When window shopping for LASIK eye surgeons, be wary of practices who advertise incredibly low or discounted prices. As the old saying goes, “If it sounds too good to be true, then it probably is.” While paying $499, $299, or even $99 per eye may sound like a great deal, you could be putting yourself at a disadvantage in the long run — and that’s if you actually pay the sales price.
The Classic Bait & Switch
Many surgical practices advertise these low prices just to get people in the door, because 70-80% of those people will book a surgery after their first consultation (Source). However, the likelihood that those people will actually pay the advertised price is slim to none.
Most low-cost laser eye surgeons will use their advertised price as a starting point, but after examining your eyes, they’ll recommend a more expensive route. Here’s why:
- Almost everyone has astigmatism. If you look closely at the fine print, you’ll notice that the discounted price is invalid if you have astigmatism. The thing is, with modern wavefront testing, astigmatism will show up in almost everyone. Meaning, very few people will even be eligible for the advertised price.
- Older model lasers are not that great. LASIK has been around since the late 1990’s and technology has drastically changed since then. Now, we know a lot more about lasers, cutting techniques, and patient preoperative and postoperative care and modern laser technology has been developed to reflect that. Cheap laser eye surgery rates are usually calculated based on treatment with the older model machines. If you want state-of-the-art lasers (and we recommend that you do!), you’ll have to pay extra for them.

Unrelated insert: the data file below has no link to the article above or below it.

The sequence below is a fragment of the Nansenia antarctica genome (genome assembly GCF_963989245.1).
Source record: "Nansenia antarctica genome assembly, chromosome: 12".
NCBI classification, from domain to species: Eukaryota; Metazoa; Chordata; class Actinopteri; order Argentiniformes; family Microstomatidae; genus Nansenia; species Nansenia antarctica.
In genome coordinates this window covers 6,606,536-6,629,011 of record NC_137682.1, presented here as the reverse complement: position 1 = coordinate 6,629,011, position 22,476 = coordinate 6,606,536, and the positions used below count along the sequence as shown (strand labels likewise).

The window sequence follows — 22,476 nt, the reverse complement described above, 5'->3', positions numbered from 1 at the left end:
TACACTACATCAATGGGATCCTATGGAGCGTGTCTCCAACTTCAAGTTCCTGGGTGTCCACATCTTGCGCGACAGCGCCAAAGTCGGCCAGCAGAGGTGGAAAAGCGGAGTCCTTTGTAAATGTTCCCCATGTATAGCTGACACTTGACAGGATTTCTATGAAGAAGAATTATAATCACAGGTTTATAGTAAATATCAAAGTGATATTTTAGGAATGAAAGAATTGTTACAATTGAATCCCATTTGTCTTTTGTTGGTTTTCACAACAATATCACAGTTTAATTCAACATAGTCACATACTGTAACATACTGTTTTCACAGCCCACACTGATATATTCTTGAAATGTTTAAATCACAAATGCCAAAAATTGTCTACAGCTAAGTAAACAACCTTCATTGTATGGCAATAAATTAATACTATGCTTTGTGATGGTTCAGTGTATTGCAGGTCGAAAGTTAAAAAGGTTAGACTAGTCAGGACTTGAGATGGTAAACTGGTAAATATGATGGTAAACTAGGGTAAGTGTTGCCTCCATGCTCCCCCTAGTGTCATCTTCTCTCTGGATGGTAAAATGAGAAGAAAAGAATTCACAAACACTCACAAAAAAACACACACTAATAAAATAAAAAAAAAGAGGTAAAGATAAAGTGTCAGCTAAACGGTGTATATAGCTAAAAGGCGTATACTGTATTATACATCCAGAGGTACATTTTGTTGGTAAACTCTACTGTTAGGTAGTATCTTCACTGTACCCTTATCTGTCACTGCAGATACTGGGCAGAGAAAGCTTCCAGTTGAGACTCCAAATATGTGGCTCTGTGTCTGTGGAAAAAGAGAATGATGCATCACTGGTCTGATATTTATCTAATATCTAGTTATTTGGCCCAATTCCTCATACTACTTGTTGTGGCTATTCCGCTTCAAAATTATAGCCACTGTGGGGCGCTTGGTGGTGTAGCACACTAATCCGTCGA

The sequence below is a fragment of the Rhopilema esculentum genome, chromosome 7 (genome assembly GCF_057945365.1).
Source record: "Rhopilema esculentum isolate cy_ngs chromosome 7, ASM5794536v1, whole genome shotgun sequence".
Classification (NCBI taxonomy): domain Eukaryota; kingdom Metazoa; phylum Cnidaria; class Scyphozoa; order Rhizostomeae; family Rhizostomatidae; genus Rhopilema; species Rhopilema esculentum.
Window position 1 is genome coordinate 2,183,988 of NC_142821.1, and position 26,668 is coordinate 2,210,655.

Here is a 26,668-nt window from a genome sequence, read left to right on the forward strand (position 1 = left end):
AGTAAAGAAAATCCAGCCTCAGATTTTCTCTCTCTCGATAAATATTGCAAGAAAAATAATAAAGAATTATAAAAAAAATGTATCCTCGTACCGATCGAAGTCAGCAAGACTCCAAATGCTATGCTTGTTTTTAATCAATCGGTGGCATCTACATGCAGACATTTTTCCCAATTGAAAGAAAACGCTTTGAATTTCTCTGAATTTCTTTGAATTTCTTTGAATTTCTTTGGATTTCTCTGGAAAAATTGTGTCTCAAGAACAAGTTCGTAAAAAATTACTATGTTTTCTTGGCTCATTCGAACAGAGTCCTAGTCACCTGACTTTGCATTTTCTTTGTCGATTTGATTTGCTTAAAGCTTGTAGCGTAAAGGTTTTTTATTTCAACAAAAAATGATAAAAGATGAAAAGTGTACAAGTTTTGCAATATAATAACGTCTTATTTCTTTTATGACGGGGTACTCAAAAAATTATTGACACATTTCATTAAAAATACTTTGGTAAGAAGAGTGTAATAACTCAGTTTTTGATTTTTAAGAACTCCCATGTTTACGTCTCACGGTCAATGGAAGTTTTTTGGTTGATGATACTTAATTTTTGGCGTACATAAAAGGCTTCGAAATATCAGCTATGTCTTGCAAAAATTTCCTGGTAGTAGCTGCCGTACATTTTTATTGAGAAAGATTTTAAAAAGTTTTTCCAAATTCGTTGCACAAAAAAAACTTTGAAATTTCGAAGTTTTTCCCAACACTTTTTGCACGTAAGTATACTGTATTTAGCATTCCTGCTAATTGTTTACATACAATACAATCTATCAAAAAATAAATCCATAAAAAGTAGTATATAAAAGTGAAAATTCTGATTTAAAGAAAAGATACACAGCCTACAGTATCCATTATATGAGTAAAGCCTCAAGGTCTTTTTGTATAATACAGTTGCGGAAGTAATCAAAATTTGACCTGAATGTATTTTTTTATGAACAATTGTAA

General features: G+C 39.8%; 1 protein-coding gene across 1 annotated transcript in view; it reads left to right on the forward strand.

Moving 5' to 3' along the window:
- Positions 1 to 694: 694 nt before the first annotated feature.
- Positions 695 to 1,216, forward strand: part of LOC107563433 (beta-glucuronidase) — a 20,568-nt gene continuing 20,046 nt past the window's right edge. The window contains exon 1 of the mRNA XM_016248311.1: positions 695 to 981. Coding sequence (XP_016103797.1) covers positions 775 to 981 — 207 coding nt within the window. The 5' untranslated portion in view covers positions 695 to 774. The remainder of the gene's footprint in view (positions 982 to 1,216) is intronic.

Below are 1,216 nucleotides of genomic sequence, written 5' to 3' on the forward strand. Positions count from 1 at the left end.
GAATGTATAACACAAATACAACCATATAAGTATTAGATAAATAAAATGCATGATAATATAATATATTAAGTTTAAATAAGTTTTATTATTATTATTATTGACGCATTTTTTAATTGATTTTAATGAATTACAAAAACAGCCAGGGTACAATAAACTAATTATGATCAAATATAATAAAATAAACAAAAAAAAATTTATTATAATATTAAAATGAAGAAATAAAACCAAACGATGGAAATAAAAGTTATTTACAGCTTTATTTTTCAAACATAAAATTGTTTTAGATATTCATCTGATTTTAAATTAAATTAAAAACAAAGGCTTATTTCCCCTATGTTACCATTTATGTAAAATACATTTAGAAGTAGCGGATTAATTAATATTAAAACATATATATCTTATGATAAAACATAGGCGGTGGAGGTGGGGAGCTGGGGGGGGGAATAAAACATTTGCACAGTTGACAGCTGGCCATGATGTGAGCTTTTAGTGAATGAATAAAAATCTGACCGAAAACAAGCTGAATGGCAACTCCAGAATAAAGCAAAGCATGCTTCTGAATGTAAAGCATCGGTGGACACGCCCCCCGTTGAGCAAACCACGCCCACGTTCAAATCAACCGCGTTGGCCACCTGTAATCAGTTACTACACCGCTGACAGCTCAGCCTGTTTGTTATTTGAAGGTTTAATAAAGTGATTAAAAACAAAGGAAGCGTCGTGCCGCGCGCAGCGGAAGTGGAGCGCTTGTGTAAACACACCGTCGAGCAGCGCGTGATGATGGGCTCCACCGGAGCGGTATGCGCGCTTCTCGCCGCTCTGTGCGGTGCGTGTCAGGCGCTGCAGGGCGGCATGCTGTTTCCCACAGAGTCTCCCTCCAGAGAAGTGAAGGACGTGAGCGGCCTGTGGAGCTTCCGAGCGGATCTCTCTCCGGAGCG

- Postoperative care is not included. If you want to schedule a follow up appointment, you’ll have to pay for that too… if he’s still around! It’s not unusual for an ophthalmologist to fly in from out-of-state for a week of LASIK boot camp and fly back home. While you may feel like you got a great deal, chances are you’ll need to have some type of postoperative care. Not only will you have to find a new eye doctor right after surgery, you’ll have to pay for any related follow up appointments out of pocket.
- Retreatment isn’t covered either. What happens if your eyes require a second round of LASIK treatment? While this is not the norm, it certainly is the reality for some. Most reputable ophthalmology practices include laser eye retreatment in their initial cost, so if you need an enhancement after the first few months, you don’t have to pay full-price for another surgery.
Getting a Second Opinion
Your eyes are two of the most vital organs in your body and keeping them healthy means not scheduling surgery during your first LASIK consultation.
Three red flags to watch out for:
1) Your doctor is sounding more like a sales person than a physician.
2) You are directed to a patient counselor to discuss your hesitancy.
3) You feel pressured or uncomfortable during your appointment.
As a rule of thumb, we recommend always getting a second opinion to make sure your best interests are protected, but especially if you’ve experienced one or more of the red flags listed above.
If you don’t come to us first, we would be more than happy to be that second opinion. Fill out an appointment request online or give us a call at 865-579-3290 to meet with one of our doctors.